Camponotus (Myrmopiromis) fulvopilosus (De Geer)
Type location South
Africa (Formica fulvo-pilosa, De Geer, 1778: 613,
illustrated, worker; Forel, 1879a: 108, major; Forel, 1910f: 25,
male; Arnold, 1924: 737, queen) from Cape of Good Hope, collector M.
Sparrman - no type images on Antweb (September 2014)
pilosa (Formica pilosa,
Olivier, 1792: 498, worker) South Africa, Cape of Good Hope
(seemingly the De Geer specimen)
(Formica rufiventris, Fabricius, 1804: 409, worker) South
Africa, Cape of Good Hope - no type images on Antweb (September 2014)
detritoides (Camponotus fulvopilosus De Geer
var. detritoides n.
var., Forel, 1910f: 25, worker) South
Africa, Glatkop, Klein-Namaland, L. Schultze - see http://www.antweb.org/specimenImages.do?code=casent0910452
fulvopilosus Fabr. var. flavopilosus
1895h: 54, worker; Forel, 1910f: 25, male; Santschi, 1930b: 78,
queen) Namibia, De Aar - see below
all forms known (see Bolton, 1995) .
De Geer's (1778) description is at . Fabricius's (1804) description of rufiventrisis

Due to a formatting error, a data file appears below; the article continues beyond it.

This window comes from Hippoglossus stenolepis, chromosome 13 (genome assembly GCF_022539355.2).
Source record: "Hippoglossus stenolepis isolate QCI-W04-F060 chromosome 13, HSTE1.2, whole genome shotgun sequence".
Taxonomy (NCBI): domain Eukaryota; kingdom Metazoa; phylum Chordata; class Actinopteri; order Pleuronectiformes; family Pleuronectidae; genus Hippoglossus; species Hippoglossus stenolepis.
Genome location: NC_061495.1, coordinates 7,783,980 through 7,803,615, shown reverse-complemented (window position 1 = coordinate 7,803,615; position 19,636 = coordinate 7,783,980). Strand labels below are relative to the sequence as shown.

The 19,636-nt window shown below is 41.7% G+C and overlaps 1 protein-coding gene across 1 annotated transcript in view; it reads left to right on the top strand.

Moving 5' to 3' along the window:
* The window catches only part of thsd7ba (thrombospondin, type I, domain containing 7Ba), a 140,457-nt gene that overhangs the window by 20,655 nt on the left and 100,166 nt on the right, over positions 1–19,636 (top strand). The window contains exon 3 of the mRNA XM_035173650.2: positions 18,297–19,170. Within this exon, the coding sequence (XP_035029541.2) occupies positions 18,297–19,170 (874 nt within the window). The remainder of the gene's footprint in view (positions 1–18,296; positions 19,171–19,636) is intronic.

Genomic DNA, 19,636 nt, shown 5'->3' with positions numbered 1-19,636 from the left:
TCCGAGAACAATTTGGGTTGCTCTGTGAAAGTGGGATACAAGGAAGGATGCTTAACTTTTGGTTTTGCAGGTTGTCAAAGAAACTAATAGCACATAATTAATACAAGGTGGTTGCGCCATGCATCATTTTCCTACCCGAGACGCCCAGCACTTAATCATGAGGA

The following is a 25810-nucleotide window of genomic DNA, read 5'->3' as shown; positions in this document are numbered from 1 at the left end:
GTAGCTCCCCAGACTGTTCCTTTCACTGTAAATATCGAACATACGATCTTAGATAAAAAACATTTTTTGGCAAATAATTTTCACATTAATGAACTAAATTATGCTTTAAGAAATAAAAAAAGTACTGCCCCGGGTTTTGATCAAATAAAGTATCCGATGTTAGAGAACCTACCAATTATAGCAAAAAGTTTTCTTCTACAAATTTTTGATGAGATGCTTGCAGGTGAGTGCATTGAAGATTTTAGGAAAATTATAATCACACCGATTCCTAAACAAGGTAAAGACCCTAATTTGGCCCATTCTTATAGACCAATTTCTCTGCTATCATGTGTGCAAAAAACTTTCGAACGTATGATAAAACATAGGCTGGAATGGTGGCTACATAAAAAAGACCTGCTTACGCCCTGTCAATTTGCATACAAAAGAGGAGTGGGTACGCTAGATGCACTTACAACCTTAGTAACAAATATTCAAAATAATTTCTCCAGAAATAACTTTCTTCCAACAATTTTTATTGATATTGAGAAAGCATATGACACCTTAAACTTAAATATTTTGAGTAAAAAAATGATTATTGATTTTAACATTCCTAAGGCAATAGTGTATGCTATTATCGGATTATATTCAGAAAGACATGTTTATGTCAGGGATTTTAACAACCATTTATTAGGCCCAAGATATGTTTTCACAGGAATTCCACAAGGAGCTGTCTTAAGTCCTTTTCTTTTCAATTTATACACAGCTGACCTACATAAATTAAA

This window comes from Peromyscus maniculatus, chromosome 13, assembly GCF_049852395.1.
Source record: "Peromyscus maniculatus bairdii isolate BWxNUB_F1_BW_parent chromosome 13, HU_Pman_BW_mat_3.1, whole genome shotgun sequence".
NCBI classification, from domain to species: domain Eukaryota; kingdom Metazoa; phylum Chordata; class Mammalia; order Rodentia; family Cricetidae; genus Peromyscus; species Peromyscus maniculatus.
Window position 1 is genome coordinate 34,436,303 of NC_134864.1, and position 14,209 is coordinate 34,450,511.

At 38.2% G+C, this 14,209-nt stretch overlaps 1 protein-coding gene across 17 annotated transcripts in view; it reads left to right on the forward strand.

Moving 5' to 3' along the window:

at .Lepeletier de Saint-Fargeau (1835: 213)
gave a description, this is at . Forel's (1879a) description of the major
is at . Olivier's (1792)
description of pilosa
is at . Emery's (1895h) note on
flavopilosus was simply that the gastral pilosity
was pale yellow. Similarly, Forel's (1910f) separation of detritoides seems trivial. Arnold
(1924: 736, 740) gave a translation, plus the
description of the queen; these are at and .
Zachariades (2007) modern description is at . The montage is adapted
from their original by inverting the monochrome images and, so, giving
a somewhat more real impression of the dorsal pronotum, the dorsal
gaster and the gastral hairs.
of worker polymorphism of specimens collected from
South Africa, Elandskrans, Western Cape, S x°x'x" E y°y'y"; z m; Sam
Danflous, 16.xii.2007; nest under a stone.
Full images of each morph and others from Namibia can be seen on Workers
taken in the field by Dr Brigitte Braschler, at the Grootkop Nature
Reserve next to Oudtshoorn in the Western Cape Province, South Africa,
13.x.2006. [Dr Brigitte M. Braschler, DST-NRF Centre of Excellence for
Invasion Biology, Department of Botany and Zoology, Stellenbosch
University, South Africa]